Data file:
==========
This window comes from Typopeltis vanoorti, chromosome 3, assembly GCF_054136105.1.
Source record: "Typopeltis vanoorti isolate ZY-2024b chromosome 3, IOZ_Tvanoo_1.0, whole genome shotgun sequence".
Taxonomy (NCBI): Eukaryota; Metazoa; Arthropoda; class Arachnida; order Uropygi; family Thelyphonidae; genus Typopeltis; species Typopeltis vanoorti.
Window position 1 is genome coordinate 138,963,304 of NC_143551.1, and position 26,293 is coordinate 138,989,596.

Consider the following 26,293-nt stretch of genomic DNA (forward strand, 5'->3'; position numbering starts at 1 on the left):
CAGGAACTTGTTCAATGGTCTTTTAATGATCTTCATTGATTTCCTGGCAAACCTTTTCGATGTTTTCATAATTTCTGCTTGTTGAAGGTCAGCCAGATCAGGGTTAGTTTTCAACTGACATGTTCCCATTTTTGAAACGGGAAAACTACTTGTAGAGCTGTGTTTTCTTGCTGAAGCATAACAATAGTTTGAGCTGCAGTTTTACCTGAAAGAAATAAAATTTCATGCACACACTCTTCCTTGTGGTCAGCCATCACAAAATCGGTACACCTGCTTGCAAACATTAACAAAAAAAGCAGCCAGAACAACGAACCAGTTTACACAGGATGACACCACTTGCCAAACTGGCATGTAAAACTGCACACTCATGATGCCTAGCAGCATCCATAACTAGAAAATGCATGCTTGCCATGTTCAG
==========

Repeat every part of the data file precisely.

This window comes from Typopeltis vanoorti, chromosome 3, assembly GCF_054136105.1.
Source record: "Typopeltis vanoorti isolate ZY-2024b chromosome 3, IOZ_Tvanoo_1.0, whole genome shotgun sequence".
Taxonomy (NCBI): Eukaryota; Metazoa; Arthropoda; class Arachnida; order Uropygi; family Thelyphonidae; genus Typopeltis; species Typopeltis vanoorti.
Window position 1 is genome coordinate 138,963,304 of NC_143551.1, and position 26,293 is coordinate 138,989,596.

Consider the following 26,293-nt stretch of genomic DNA (forward strand, 5'->3'; position numbering starts at 1 on the left):
CAGGAACTTGTTCAATGGTCTTTTAATGATCTTCATTGATTTCCTGGCAAACCTTTTCGATGTTTTCATAATTTCTGCTTGTTGAAGGTCAGCCAGATCAGGGTTAGTTTTCAACTGACATGTTCCCATTTTTGAAACGGGAAAACTACTTGTAGAGCTGTGTTTTCTTGCTGAAGCATAACAATAGTTTGAGCTGCAGTTTTACCTGAAAGAAATAAAATTTCATGCACACACTCTTCCTTGTGGTCAGCCATCACAAAATCGGTACACCTGCTTGCAAACATTAACAAAAAAAGCAGCCAGAACAACGAACCAGTTTACACAGGATGACACCACTTGCCAAACTGGCATGTAAAACTGCACACTCATGATGCCTAGCAGCATCCATAACTAGAAAATGCATGCTTGCCATGTTCAG